Tuesday, January 29, 2008
Time Stands Still: Maryland Court Finds Statements Admissible As Excited Utterance Despite Lack Of Evidence On Lapse Of Time
The Maryland Court of Special Appeals affirmed the conviction of a Pikesville, Maryland attorney for assaulting his wife after determining that the trial judge properly found that the wife's statements to a friend constituted excited utterances. On March 6, 2006, Samuel Abram Seidler allegedly dragged his wife Phoebe down the stairs, hit her, choked her, and pulled her down the hall by her hair. According to the trial testimony of Phoebe's friend, Robert Fryer, at some point after this alleged attack, Phoebe told him about the attack. Phoebe claimed spousal privilege and refused to testify against her husband.
While there was no evidence about how much time elapsed after the alleged attack, the trial judge found that Phoebe's statements to Fryer were admissible as excited utterances because Fryer testified that when she made the statements, she was upset, visibly shaken, and crying, with fresh bruises, red marks, and a split, bleeding lip. The Maryland Court of Special Appeals affirmed, finding that Phoebe's statements constituted excited utterances, and rejecting defense counsel's claims that testimony by the defendant's father and evidence allegedly withheld by the prosecution necessitated a new trial.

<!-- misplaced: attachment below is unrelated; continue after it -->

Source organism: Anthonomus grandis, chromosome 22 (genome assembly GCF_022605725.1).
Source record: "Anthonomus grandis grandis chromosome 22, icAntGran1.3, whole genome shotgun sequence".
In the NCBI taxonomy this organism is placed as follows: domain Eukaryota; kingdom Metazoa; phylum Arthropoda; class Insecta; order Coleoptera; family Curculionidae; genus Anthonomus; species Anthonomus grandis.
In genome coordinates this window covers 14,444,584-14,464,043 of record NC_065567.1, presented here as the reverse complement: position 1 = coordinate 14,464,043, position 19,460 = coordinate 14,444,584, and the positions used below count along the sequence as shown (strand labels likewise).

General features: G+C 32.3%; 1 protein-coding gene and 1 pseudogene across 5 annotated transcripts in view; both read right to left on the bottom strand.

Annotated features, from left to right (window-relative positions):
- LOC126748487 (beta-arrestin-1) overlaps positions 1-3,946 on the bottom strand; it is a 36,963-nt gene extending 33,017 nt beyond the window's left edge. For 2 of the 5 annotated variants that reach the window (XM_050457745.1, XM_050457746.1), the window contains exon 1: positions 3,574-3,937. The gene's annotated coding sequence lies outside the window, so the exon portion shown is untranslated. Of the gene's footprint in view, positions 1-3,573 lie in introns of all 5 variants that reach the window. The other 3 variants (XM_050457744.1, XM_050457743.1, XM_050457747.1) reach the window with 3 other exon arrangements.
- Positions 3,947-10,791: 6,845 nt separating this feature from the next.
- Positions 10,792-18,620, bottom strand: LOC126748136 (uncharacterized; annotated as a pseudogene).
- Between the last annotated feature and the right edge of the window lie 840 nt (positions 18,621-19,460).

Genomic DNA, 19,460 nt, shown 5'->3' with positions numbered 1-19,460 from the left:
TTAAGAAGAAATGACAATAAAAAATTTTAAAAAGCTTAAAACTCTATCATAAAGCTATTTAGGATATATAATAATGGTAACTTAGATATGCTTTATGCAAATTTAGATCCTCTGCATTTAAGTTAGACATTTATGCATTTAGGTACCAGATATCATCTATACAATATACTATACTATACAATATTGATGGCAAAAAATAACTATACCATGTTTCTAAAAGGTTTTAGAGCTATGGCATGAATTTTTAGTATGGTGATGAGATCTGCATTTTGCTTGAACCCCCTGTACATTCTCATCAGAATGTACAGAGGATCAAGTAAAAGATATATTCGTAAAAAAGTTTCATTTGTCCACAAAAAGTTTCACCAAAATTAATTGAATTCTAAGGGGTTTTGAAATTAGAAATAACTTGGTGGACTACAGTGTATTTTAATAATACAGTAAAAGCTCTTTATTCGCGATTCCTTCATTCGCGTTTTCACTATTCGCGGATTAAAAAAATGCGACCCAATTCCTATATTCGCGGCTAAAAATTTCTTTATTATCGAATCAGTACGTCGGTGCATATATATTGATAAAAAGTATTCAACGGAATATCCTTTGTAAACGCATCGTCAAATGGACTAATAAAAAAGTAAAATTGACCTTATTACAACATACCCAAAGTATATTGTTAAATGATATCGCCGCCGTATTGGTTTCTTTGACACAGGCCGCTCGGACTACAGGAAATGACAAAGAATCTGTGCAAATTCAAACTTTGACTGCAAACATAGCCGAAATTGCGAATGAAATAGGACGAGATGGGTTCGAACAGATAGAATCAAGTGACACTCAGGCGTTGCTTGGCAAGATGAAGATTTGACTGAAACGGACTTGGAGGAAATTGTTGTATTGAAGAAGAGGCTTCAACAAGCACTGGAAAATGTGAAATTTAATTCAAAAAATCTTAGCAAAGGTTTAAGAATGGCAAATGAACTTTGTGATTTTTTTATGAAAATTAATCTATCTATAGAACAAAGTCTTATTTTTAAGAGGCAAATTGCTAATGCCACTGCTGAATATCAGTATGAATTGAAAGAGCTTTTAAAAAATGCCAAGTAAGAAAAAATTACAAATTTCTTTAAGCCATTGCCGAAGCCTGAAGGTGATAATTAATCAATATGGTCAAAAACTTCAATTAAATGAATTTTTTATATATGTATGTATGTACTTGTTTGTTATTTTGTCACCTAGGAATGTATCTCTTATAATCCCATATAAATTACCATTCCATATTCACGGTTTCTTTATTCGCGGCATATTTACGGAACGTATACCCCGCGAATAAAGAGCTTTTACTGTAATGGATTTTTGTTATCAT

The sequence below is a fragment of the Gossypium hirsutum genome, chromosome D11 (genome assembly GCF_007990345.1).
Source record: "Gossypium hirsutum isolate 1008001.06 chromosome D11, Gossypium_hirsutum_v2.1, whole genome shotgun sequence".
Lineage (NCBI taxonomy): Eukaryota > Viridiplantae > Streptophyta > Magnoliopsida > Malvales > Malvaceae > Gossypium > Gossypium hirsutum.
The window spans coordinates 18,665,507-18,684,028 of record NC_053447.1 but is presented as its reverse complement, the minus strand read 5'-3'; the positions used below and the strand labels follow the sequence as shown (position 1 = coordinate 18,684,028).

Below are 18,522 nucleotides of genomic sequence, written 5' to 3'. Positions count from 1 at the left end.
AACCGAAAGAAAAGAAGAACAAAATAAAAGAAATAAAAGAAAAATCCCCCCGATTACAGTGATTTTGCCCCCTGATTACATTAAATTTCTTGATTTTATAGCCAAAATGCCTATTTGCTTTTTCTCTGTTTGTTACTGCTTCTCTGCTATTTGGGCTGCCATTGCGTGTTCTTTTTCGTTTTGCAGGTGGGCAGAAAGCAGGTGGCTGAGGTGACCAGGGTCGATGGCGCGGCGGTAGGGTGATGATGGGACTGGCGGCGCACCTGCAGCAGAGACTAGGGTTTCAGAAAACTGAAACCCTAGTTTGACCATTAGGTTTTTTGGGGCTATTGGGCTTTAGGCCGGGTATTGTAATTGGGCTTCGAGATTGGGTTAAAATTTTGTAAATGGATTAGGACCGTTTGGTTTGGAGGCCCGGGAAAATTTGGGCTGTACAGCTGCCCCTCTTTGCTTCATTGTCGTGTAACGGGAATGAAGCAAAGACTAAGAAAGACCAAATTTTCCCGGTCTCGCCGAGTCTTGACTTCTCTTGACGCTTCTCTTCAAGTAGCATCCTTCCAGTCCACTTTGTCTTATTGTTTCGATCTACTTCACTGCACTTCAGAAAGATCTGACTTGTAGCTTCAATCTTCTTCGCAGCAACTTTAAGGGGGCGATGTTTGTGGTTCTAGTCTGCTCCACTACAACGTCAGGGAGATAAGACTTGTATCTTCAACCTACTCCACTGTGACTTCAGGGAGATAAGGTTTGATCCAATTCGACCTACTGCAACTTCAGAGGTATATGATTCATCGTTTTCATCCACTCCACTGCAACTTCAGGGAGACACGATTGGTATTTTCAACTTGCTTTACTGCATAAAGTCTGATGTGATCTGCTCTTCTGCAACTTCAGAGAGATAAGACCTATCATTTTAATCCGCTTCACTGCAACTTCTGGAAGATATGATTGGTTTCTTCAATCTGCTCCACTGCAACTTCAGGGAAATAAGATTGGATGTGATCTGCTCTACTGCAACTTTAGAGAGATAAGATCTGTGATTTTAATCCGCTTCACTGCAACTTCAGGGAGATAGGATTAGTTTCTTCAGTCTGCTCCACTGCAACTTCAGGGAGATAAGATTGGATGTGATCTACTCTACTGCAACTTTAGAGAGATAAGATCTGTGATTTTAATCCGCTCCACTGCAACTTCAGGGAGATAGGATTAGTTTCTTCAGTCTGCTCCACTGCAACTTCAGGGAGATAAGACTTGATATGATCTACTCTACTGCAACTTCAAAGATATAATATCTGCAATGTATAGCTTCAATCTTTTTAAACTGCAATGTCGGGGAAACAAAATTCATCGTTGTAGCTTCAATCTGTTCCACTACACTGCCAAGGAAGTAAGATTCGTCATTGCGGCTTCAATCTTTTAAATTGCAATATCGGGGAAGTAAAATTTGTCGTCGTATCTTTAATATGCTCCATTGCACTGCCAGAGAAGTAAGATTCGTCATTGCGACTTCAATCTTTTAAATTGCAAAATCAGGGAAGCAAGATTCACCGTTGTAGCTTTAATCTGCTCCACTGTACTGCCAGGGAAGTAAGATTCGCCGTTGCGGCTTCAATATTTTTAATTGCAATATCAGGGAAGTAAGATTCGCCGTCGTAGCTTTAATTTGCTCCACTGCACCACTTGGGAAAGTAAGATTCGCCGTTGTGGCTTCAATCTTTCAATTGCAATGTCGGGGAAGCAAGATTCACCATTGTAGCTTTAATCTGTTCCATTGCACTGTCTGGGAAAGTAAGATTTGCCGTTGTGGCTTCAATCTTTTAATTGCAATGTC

Without seeing the court's opinion, it is difficult to address these last concerns raised by the defendant. That said, I see no error in the court finding Phoebe's statements constituted excited utterance despite the absence of evidence on the lapse of time between the alleged attack and her statements. Maryland Rule of Evidence 5-803(2) indicates that "[a] statement relating to a startling event or condition made while the declarant was under the stress of excitement caused by the event or condition" is admissible as an exception to the rule against hearsay.
While the absence of evidence on the lapse of time between the alleged attack and Phoebe's statements could have supported the finding that her statements to Fryer were not excited utterances, "[t]he time that elapsed between the occurrence of the event and the utterance is only one factor to be considered in determining the admissibility of the hearsay statement." Alexander v. State, 1998 WL 857877 (Tex.App.-Dallas 1998). Thus, for instance, in Alexander v. State, supra, the court found that a woman's statements identifying her assailant constituted excited utterances even though there was "no evidence showing how" much time passed between the attack and her statements because she was "visibly upset and crying" when she made the statements. Id. at *5.
It seems reasonable to me that the Maryland Court of Special Appeals similarly concluded that Phoebe's statements were excited utterances based not only upon her being visibly upset/shaken and crying, but also based upon her fresh bruises and bleeding lip. This evidence seemed not only to confirm that she was startled, but also seemed to be indirect evidence that not much time had elapsed since those injuries were caused.